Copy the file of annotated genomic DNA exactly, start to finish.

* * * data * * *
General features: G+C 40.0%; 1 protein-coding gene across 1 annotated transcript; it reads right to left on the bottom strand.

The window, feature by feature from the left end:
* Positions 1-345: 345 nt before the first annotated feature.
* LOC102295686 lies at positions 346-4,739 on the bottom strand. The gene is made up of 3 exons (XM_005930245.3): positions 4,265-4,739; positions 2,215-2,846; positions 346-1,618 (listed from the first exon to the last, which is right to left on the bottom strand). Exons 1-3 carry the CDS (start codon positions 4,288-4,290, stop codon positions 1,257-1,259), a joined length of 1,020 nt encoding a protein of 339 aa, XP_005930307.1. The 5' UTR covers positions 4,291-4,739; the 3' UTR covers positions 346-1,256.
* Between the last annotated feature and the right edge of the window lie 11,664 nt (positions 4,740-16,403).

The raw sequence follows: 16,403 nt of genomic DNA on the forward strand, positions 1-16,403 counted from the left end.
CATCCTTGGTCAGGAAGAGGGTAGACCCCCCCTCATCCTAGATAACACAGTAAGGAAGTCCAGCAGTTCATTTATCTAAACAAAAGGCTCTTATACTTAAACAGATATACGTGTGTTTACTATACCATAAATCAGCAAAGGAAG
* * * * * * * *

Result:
General features: G+C 40.0%; 1 protein-coding gene across 1 annotated transcript; it reads right to left on the bottom strand.

The window, feature by feature from the left end:
* Positions 1-345: 345 nt before the first annotated feature.
* LOC102295686 lies at positions 346-4,739 on the bottom strand. The gene is made up of 3 exons (XM_005930245.3): positions 4,265-4,739; positions 2,215-2,846; positions 346-1,618 (listed from the first exon to the last, which is right to left on the bottom strand). Exons 1-3 carry the CDS (start codon positions 4,288-4,290, stop codon positions 1,257-1,259), a joined length of 1,020 nt encoding a protein of 339 aa, XP_005930307.1. The 5' UTR covers positions 4,291-4,739; the 3' UTR covers positions 346-1,256.
* Between the last annotated feature and the right edge of the window lie 11,664 nt (positions 4,740-16,403).

The raw sequence follows: 16,403 nt of genomic DNA on the forward strand, positions 1-16,403 counted from the left end.
CATCCTTGGTCAGGAAGAGGGTAGACCCCCCCTCATCCTAGATAACACAGTAAGGAAGTCCAGCAGTTCATTTATCTAAACAAAAGGCTCTTATACTTAAACAGATATACGTGTGTTTACTATACCATAAATCAGCAAAGGAAG